Sara Norton (1884). Edward Burne-Jones (English, 1833-1898). Oil on canvas. Historic New England.

Half-length portrait of Norton as a young woman in profile facing right, holding a violin. Norton was at the center of New England’s privileged class, the kind of Bostonian equally at home in drawing rooms on either side of the Atlantic. Burne-Jones painted this portrait for Sara’s father, Charles Eliot Norton, a Harvard humanities professor, editor of North American Review, founder of the Nation, and frequent contributor to the Atlantic Monthly.

#Fashion Friday

Studio full body portrait of unidentified young woman in profile, holding rose, wearing ruffled Victorian dress with lace accents. Stamped on front: “Wilkinson, Detroit." 

  • Courtesy of the Burton Historical Collection, Detroit Public Library

Pablo Picasso - Portrait of Dora Maar [1937] by Gandalf
Via Flickr:
A new woman came into Picasso’s life in 1936, a young Yugoslavian photographer, Dora Maar, whose real name was Dora Markovic. She was a friend of the poet Paul Eluard, frequented Surrealist circles, and spoke Spanish. In Portrait of Dora Maar, 1937, Dora Maar is represented majestically seated in an armchair, smiling and resting her head on a long-fingered hand. The face is shown in a combined frontal and profile view, with a red eye and a green eye facing in different directions. For many people, these deformations are the very hallmark of Picasso’s art. Yet, despite the distortions, or perhaps even because of them, Picasso achieved a striking resemblance that could be said to be ‘truer than life.’ The deformations primarily serve an expressive purpose: the idea is less to remake reality than to express its possibilities, to capture all the aspects of the sitter. [Musée National Picasso, Paris - Oil on canvas, 36 ¼ x 25 9/16 inches]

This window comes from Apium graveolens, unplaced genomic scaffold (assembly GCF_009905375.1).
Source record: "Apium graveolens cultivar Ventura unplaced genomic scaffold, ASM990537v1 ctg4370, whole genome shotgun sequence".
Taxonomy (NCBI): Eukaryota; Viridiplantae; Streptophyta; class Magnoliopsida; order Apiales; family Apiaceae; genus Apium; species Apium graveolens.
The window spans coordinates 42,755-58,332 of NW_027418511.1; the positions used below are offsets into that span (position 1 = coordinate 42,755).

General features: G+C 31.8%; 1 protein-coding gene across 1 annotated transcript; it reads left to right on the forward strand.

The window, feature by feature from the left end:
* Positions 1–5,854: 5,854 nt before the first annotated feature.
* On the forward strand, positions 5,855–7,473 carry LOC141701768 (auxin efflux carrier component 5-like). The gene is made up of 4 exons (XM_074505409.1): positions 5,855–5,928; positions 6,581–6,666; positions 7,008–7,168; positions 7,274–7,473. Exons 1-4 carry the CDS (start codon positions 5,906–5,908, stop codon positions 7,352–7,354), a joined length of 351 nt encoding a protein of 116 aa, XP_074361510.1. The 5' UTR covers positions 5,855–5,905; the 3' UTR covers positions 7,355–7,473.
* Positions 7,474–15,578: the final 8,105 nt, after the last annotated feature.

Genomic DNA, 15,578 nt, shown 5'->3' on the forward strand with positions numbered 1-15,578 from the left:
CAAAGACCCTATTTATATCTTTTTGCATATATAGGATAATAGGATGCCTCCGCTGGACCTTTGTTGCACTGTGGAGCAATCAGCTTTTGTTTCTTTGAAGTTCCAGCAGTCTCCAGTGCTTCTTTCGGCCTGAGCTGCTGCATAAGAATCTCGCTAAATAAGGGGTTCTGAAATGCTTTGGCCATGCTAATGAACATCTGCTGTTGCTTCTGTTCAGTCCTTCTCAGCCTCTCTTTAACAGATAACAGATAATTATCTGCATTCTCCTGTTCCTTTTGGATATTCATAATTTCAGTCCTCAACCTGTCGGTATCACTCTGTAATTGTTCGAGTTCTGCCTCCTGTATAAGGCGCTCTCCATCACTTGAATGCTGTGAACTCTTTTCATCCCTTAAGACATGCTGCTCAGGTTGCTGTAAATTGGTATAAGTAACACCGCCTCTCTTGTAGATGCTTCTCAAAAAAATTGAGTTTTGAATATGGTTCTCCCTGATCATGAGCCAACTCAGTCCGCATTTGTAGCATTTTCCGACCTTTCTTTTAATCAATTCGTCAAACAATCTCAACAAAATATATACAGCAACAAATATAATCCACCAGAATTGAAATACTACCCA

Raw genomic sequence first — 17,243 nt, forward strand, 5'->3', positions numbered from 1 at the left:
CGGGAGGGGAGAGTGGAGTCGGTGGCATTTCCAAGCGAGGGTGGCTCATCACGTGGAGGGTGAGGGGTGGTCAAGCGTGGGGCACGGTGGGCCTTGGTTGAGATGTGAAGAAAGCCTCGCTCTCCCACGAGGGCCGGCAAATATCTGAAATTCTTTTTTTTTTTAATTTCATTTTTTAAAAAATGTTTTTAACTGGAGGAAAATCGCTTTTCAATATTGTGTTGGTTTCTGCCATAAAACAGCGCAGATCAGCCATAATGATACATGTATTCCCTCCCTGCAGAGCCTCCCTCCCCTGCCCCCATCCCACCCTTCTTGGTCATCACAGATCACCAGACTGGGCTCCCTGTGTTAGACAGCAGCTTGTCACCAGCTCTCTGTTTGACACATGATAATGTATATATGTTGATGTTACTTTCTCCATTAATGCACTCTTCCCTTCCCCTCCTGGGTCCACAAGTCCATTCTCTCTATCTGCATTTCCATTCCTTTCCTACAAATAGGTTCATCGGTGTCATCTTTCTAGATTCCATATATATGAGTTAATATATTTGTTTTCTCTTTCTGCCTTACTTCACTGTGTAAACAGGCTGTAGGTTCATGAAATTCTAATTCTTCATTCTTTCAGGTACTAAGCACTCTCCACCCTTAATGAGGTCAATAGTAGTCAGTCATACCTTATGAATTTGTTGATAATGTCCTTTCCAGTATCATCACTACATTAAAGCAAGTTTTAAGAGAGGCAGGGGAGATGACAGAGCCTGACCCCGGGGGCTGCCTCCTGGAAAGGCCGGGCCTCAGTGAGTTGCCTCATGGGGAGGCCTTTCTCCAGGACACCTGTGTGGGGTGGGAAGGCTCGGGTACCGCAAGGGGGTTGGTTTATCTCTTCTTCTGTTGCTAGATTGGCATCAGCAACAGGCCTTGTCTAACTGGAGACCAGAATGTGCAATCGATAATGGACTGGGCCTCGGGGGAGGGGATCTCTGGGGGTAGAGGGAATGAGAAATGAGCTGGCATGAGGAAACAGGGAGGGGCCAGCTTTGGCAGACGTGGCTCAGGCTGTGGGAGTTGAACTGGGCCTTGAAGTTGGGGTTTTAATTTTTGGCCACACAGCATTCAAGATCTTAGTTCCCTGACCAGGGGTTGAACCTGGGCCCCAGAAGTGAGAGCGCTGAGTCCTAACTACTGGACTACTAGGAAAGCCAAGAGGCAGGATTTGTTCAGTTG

A Girl Reading, probably Florence Carter Wood (later Mrs Alfred Munnings). Dame Laura Knight, R.A., R.W.S. (English, 1877-1970). Pencil and watercolour heightened with bodycolour and with scratching out on paper.

A young woman, in profile, is reading a letter in a sunlit landscape; she wears a white blouse and her auburn hair is pinned under a broad-brimmed straw hat, its red ribbon falling over her left shoulder. Spots of sunlight piercing through the weave of the hat fall on to her face.


Pablo Picasso 
(Spanish, Malaga 1881–1973 Mougins, France )

Date: 1927 Medium: Oil on canvas Dimensions: 32 x 25 5/8in. (81.3 x 65.1cm)  

Metropolitan Museum of Art:

The presence of Harlequin in this enigmatic picture-signaled by the bicorne hat and the lozenges at lower right-identifies this work as a self-portrait, for Harlequin was the artist’s known alter ego. At the left margin, Picasso painted the shadow of his own profile, as if he were observing the disorientation of Harlequin and, by extension, himself. When he painted the picture, Picasso felt he was trapped in a failed marriage, the victim of his mentally unstable wife, Olga Kokhlova. He had already met the young woman who would become his lover, Marie-Thérèse Walter.